“Our teachers are saying we need to ask more of our students,”said Wing.

Other changes concerning graduation requirements included boardmembers objecting to a policy stating seniors who completerequirements early, such as in December, not be allowed toparticipate in graduation ceremonies.

Board members Randall Lofton and Joann Holmes believed the rulewas a “little harsh” for students who worked extra hard to get outof high school early, many of whom go to college after completingnecessary high school credits.

“I know we had some who graduated early last year and I thinkthey should be able to participate in graduation,” said Holmes.

Wing pointed out the reasoning behind the rule was to discouragestudents from leaving high school in less than four years.

“We discourage them to graduate early and we’re encouraging themto take more classes,” said Wing, adding that some students haveregretted the decision to graduate early.

She also said students who finished requirements early and leftschool, but came back to participate in graduation ceremonies hadscheduling conflicts that caused them to miss graduation practices.This caused confusion during graduation ceremonies.

Board members believed that was a good point and decided to havesomething pertaining to graduation practices in the handbook.

“I wouldn’t have a problem with them being in graduation as longas they attend practice,” said Lofton.

The superintendent of education, Perry Miller, agreed with boardmembers comments.

“I think if a kid completes the requirements to graduate, thenhe’s earned the right to participate in graduation ceremonies,” hesaid.

However, early graduates will not be allowed to participate inother senior activities, such as school trips, because schoolofficials no longer have authority over the students. They canattend their senior prom, though, if they are invited by a studentenrolled in the school.

Other matters discussed during last night’s meeting consisted offederal funding applications, mapping out a long range plan forMississippi Adequate Education Program (MAEP) expenditures andawarding a high school diploma to a World War II veteran.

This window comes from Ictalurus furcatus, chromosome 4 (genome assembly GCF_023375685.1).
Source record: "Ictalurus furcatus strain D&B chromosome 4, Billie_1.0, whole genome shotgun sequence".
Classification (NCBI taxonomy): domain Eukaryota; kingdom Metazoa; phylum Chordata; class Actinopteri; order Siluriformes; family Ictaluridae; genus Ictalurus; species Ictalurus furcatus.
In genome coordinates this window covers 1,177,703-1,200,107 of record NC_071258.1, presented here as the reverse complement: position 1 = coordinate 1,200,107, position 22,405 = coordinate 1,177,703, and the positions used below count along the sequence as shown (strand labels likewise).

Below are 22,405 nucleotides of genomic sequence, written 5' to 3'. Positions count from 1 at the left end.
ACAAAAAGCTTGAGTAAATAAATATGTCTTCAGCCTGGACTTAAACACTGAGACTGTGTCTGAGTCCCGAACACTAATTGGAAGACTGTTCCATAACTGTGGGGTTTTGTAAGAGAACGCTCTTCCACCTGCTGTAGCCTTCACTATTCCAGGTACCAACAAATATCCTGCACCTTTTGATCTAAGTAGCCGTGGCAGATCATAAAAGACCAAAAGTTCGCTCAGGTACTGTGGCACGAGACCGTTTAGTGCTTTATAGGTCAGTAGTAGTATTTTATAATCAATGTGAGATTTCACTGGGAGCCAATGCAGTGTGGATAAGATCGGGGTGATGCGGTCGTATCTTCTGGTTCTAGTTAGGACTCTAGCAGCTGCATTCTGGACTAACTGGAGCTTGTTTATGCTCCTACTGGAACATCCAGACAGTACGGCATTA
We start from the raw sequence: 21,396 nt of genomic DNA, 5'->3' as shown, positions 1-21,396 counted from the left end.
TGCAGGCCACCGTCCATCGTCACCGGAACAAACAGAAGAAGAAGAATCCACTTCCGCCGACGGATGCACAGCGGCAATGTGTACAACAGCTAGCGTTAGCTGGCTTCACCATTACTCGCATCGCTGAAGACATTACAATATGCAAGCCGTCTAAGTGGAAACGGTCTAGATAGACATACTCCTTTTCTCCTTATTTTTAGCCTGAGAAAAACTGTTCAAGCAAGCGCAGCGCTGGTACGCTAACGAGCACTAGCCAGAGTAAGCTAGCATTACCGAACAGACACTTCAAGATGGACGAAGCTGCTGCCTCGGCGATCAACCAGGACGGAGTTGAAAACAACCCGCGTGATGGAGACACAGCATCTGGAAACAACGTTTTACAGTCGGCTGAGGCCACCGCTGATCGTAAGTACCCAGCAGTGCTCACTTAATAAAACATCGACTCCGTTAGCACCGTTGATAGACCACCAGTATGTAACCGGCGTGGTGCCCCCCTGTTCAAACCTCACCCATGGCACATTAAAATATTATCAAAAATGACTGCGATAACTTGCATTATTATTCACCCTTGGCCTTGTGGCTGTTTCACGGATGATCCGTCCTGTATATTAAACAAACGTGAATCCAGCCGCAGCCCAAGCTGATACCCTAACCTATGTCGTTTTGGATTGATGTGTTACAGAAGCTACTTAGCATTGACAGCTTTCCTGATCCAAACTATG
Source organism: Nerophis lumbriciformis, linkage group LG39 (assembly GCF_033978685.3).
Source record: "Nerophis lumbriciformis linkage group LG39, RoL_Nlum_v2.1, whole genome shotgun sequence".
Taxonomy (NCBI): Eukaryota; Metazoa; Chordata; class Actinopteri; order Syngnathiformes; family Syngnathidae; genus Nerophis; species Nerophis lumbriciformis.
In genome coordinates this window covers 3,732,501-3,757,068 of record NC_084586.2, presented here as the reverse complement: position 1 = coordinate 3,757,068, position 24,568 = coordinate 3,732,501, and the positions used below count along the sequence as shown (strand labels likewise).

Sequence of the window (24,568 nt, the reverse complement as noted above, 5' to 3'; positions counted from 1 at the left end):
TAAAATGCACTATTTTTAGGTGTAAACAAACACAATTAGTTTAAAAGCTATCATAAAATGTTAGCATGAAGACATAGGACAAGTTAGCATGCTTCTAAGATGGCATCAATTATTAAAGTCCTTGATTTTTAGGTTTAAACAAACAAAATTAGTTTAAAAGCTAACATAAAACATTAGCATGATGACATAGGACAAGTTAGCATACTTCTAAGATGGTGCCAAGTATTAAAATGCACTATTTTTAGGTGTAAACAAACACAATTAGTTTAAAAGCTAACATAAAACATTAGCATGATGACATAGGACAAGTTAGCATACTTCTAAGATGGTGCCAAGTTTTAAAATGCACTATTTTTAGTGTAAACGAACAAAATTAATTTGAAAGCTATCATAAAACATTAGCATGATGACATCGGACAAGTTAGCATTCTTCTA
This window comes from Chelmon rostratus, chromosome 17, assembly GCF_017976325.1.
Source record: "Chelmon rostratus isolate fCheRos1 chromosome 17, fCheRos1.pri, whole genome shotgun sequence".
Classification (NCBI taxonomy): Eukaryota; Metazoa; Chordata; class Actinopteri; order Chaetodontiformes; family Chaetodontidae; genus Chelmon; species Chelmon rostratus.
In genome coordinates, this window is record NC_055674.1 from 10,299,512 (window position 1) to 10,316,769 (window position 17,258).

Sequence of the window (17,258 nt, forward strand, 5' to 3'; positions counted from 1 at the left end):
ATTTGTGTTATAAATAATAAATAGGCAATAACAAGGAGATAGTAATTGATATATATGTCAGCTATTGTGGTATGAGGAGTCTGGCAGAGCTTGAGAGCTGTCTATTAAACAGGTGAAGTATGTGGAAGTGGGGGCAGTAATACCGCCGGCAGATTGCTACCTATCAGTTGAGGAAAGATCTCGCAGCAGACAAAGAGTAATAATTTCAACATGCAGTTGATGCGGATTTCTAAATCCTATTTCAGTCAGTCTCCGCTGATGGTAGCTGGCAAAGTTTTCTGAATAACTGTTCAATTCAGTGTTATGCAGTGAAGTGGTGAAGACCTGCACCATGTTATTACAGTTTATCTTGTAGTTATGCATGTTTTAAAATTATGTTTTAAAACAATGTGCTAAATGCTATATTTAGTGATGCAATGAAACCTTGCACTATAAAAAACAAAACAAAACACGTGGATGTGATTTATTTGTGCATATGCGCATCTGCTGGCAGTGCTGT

Letha Presley presented for approval several applications forfunding of school programs during the meeting. After a shortdiscussion, board members approved all applications.

During the next five years, the school district plans toaccomplish several improvement projects at each school, includingpaving at Loyd Star, a new library at West Lincoln and a new rooffor the Bogue Chitto gymnasium. The projects will be made possibledue to funds from MAEP.

Board members reviewed the long term plan and approved itunanimously.

Thomas Wesley Thornhill, 75, will receive a high school diplomasoon after board members elected to award the World War II veterana diploma for service to this country during his high schoolyears.

Coaching changes approved during last night’s meeting consistedof hiring Theodore “Bo” Black as high school boys basketball coachat Bogue Chitto, Jason Case as high school boys and girlsbasketball coach at West Lincoln, Anita Wilson as assistantsoftball coach at West Lincoln and Andrew Redd as head baseball andhead softball coach at West Lincoln. Randy Laird will move fromBogue Chitto to his native school, West Lincoln, where he will bethe assistant football and junior high baseball coach.

The next scheduled school board meeting is at 5:30 p.m., July17, in the central office, located on Monticello Street. This willbe the only meeting of the month, due to the first regular meetingfalling on a holiday.